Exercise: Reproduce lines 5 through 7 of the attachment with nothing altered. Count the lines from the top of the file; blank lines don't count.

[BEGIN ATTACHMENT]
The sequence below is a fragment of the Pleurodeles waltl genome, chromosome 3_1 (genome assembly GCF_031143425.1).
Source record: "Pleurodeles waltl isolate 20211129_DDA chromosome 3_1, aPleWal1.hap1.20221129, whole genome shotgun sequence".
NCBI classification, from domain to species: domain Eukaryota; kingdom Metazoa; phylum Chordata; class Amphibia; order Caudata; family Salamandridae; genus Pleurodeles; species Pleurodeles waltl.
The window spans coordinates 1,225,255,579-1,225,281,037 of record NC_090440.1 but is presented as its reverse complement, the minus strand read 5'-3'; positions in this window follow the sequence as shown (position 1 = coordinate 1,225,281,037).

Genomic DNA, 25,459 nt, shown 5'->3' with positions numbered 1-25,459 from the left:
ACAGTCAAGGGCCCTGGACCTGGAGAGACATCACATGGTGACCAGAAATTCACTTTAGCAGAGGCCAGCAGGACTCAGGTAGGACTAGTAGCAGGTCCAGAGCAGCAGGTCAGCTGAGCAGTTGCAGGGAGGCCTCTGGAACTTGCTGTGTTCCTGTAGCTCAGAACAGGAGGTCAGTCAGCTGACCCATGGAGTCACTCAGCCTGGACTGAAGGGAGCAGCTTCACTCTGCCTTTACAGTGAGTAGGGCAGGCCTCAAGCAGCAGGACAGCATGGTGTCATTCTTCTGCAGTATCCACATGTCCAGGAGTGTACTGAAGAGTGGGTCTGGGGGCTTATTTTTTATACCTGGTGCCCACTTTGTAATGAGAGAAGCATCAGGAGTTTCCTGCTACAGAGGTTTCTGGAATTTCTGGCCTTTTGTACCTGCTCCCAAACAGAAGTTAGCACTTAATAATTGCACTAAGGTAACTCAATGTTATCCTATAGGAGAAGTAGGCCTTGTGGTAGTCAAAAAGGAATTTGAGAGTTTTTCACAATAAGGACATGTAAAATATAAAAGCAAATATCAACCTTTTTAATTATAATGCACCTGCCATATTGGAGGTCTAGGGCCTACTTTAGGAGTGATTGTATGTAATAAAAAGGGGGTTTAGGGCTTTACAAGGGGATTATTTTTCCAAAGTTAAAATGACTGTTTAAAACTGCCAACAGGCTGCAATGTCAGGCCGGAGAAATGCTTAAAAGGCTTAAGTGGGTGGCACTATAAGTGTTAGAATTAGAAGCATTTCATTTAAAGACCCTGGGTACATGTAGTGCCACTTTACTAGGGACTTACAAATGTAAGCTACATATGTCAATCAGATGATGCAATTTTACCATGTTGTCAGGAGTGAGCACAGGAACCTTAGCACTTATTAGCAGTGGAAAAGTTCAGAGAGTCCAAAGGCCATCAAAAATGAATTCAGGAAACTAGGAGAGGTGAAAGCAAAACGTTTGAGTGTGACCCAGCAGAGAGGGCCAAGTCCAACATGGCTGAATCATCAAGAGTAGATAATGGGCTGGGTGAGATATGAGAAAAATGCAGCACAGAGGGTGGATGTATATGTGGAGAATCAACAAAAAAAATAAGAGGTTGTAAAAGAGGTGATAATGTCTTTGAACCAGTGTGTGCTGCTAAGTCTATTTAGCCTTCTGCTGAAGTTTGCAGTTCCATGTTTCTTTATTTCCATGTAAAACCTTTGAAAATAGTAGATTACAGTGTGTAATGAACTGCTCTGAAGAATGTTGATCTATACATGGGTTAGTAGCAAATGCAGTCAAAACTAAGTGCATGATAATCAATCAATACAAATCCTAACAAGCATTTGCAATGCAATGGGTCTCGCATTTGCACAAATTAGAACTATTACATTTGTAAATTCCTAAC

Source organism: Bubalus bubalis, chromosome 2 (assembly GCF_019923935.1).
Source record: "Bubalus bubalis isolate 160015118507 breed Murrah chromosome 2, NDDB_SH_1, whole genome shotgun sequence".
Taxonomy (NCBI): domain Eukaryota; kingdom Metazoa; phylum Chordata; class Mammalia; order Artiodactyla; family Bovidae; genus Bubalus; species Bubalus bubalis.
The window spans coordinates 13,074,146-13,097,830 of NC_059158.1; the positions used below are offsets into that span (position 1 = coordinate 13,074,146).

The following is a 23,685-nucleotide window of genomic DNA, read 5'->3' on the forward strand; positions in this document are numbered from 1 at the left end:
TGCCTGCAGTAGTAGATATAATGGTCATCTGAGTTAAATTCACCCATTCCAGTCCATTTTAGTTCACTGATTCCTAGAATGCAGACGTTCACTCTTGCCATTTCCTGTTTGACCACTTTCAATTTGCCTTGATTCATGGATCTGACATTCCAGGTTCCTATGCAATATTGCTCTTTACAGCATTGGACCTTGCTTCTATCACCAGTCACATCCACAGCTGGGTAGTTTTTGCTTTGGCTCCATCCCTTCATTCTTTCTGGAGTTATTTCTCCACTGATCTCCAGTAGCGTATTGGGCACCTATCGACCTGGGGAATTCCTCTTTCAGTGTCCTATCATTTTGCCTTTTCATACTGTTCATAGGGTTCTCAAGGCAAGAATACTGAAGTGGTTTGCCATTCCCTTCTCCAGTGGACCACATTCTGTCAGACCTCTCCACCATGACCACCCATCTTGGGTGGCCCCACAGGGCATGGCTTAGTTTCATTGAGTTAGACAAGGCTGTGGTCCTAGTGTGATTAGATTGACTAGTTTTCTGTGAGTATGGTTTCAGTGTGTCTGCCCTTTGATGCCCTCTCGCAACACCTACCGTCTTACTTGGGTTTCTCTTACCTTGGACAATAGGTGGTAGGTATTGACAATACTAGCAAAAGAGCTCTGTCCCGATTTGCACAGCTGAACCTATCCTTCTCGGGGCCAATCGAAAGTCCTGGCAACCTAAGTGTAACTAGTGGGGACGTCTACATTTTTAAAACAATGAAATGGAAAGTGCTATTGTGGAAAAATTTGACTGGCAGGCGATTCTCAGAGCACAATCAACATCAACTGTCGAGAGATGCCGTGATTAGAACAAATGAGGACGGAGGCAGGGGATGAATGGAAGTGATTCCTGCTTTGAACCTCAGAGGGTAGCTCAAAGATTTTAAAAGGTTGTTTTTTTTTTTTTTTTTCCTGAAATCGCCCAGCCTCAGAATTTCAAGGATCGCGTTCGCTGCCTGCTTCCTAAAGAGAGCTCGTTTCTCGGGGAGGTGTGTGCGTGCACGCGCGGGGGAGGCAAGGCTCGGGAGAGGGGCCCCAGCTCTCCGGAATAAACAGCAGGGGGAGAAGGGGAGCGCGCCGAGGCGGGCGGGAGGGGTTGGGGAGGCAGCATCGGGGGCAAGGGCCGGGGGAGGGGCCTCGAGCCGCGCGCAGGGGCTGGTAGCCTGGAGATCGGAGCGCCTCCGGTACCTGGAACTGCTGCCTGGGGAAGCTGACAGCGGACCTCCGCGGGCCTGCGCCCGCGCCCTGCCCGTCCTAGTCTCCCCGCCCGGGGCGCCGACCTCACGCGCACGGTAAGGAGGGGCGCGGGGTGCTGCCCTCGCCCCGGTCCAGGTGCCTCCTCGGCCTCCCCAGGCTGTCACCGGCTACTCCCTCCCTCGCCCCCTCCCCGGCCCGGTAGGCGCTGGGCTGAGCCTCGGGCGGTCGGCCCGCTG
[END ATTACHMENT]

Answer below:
Genomic DNA, 25,459 nt, shown 5'->3' with positions numbered 1-25,459 from the left:
ACAGTCAAGGGCCCTGGACCTGGAGAGACATCACATGGTGACCAGAAATTCACTTTAGCAGAGGCCAGCAGGACTCAGGTAGGACTAGTAGCAGGTCCAGAGCAGCAGGTCAGCTGAGCAGTTGCAGGGAGGCCTCTGGAACTTGCTGTGTTCCTGTAGCTCAGAACAGGAGGTCAGTCAGCTGACCCATGGAGTCACTCAGCCTGGACTGAAGGGAGCAGCTTCACTCTGCCTTTACAGTGAGTAGGGCAGGCCTCAAGCAGCAGGACAGCATGGTGTCATTCTTCTGCAGTATCCACATGTCCAGGAGTGTACTGAAGAGTGGGTCTGGGGGCTTATTTTTTATACCTGGTGCCCACTTTGTAATGAGAGAAGCATCAGGAGTTTCCTGCTACAGAGGTTTCTGGAATTTCTGGCCTTTTGTACCTGCTCCCAAACAGAAGTTAGCACTTAATAATTGCACTAAGGTAACTCAATGTTATCCTATAGGAGAAGTAGGCCTTGTGGTAGTCAAAAAGGAATTTGAGAGTTTTTCACAATAAGGACATGTAAAATATAAAAGCAAATATCAACCTTTTTAATTATAATGCACCTGCCATATTGGAGGTCTAGGGCCTACTTTAGGAGTGATTGTATGTAATAAAAAGGGGGTTTAGGGCTTTACAAGGGGATTATTTTTCCAAAGTTAAAATGACTGTTTAAAACTGCCAACAGGCTGCAATGTCAGGCCGGAGAAATGCTTAAAAGGCTTAAGTGGGTGGCACTATAAGTGTTAGAATTAGAAGCATTTCATTTAAAGACCCTGGGTACATGTAGTGCCACTTTACTAGGGACTTACAAATGTAAGCTACATATGTCAATCAGATGATGCAATTTTACCATGTTGTCAGGAGTGAGCACAGGAACCTTAGCACTTATTAGCAGTGGAAAAGTTCAGAGAGTCCAAAGGCCATCAAAAATGAATTCAGGAAACTAGGAGAGGTGAAAGCAAAACGTTTGAGTGTGACCCAGCAGAGAGGGCCAAGTCCAACATGGCTGAATCATCAAGAGTAGATAATGGGCTGGGTGAGATATGAGAAAAATGCAGCACAGAGGGTGGATGTATATGTGGAGAATCAACAAAAAAAATAAGAGGTTGTAAAAGAGGTGATAATGTCTTTGAACCAGTGTGTGCTGCTAAGTCTATTTAGCCTTCTGCTGAAGTTTGCAGTTCCATGTTTCTTTATTTCCATGTAAAACCTTTGAAAATAGTAGATTACAGTGTGTAATGAACTGCTCTGAAGAATGTTGATCTATACATGGGTTAGTAGCAAATGCAGTCAAAACTAAGTGCATGATAATCAATCAATACAAATCCTAACAAGCATTTGCAATGCAATGGGTCTCGCATTTGCACAAATTAGAACTATTACATTTGTAAATTCCTAAC

Source organism: Bubalus bubalis, chromosome 2 (assembly GCF_019923935.1).